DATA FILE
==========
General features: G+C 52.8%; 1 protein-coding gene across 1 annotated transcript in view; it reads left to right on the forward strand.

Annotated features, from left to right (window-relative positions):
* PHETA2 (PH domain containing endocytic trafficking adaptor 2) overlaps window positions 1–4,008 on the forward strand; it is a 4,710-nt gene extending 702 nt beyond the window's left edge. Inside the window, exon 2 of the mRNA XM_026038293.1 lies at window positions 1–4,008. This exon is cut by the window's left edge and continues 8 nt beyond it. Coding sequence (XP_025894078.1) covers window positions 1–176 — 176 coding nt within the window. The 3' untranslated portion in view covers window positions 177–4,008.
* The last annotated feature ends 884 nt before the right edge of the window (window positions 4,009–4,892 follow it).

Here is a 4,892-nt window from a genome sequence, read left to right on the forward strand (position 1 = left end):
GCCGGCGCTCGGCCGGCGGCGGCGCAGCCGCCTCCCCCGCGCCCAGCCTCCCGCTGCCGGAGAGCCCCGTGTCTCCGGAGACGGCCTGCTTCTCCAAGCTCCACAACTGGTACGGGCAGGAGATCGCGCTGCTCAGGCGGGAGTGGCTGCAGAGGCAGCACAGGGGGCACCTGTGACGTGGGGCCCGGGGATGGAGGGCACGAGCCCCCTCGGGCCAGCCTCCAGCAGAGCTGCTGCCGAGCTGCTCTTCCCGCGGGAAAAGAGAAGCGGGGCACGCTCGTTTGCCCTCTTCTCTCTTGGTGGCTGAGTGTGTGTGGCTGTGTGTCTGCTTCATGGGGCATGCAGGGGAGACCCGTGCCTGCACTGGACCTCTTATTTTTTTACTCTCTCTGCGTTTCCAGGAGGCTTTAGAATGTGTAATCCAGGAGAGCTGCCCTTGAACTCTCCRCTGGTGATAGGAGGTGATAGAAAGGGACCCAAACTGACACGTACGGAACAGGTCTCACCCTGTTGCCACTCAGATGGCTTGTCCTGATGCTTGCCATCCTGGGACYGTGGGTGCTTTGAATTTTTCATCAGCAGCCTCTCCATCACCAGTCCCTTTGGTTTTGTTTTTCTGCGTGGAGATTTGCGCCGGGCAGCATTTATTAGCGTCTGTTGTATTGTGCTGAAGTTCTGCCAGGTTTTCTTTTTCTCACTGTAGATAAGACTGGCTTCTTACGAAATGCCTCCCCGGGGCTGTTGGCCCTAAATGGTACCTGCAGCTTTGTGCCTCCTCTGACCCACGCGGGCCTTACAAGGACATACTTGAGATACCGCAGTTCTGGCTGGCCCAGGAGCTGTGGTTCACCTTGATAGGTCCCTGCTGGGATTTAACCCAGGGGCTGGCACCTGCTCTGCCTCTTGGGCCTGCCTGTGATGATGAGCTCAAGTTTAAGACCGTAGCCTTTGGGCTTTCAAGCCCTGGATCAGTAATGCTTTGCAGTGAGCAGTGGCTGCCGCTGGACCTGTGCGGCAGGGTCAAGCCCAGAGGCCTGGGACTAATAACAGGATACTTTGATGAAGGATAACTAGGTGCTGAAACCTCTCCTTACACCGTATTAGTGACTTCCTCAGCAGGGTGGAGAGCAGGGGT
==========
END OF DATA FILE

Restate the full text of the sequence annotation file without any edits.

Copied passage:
General features: G+C 52.8%; 1 protein-coding gene across 1 annotated transcript in view; it reads left to right on the forward strand.

Annotated features, from left to right (window-relative positions):
* PHETA2 (PH domain containing endocytic trafficking adaptor 2) overlaps window positions 1–4,008 on the forward strand; it is a 4,710-nt gene extending 702 nt beyond the window's left edge. Inside the window, exon 2 of the mRNA XM_026038293.1 lies at window positions 1–4,008. This exon is cut by the window's left edge and continues 8 nt beyond it. Coding sequence (XP_025894078.1) covers window positions 1–176 — 176 coding nt within the window. The 3' untranslated portion in view covers window positions 177–4,008.
* The last annotated feature ends 884 nt before the right edge of the window (window positions 4,009–4,892 follow it).

Here is a 4,892-nt window from a genome sequence, read left to right on the forward strand (position 1 = left end):
GCCGGCGCTCGGCCGGCGGCGGCGCAGCCGCCTCCCCCGCGCCCAGCCTCCCGCTGCCGGAGAGCCCCGTGTCTCCGGAGACGGCCTGCTTCTCCAAGCTCCACAACTGGTACGGGCAGGAGATCGCGCTGCTCAGGCGGGAGTGGCTGCAGAGGCAGCACAGGGGGCACCTGTGACGTGGGGCCCGGGGATGGAGGGCACGAGCCCCCTCGGGCCAGCCTCCAGCAGAGCTGCTGCCGAGCTGCTCTTCCCGCGGGAAAAGAGAAGCGGGGCACGCTCGTTTGCCCTCTTCTCTCTTGGTGGCTGAGTGTGTGTGGCTGTGTGTCTGCTTCATGGGGCATGCAGGGGAGACCCGTGCCTGCACTGGACCTCTTATTTTTTTACTCTCTCTGCGTTTCCAGGAGGCTTTAGAATGTGTAATCCAGGAGAGCTGCCCTTGAACTCTCCRCTGGTGATAGGAGGTGATAGAAAGGGACCCAAACTGACACGTACGGAACAGGTCTCACCCTGTTGCCACTCAGATGGCTTGTCCTGATGCTTGCCATCCTGGGACYGTGGGTGCTTTGAATTTTTCATCAGCAGCCTCTCCATCACCAGTCCCTTTGGTTTTGTTTTTCTGCGTGGAGATTTGCGCCGGGCAGCATTTATTAGCGTCTGTTGTATTGTGCTGAAGTTCTGCCAGGTTTTCTTTTTCTCACTGTAGATAAGACTGGCTTCTTACGAAATGCCTCCCCGGGGCTGTTGGCCCTAAATGGTACCTGCAGCTTTGTGCCTCCTCTGACCCACGCGGGCCTTACAAGGACATACTTGAGATACCGCAGTTCTGGCTGGCCCAGGAGCTGTGGTTCACCTTGATAGGTCCCTGCTGGGATTTAACCCAGGGGCTGGCACCTGCTCTGCCTCTTGGGCCTGCCTGTGATGATGAGCTCAAGTTTAAGACCGTAGCCTTTGGGCTTTCAAGCCCTGGATCAGTAATGCTTTGCAGTGAGCAGTGGCTGCCGCTGGACCTGTGCGGCAGGGTCAAGCCCAGAGGCCTGGGACTAATAACAGGATACTTTGATGAAGGATAACTAGGTGCTGAAACCTCTCCTTACACCGTATTAGTGACTTCCTCAGCAGGGTGGAGAGCAGGGGT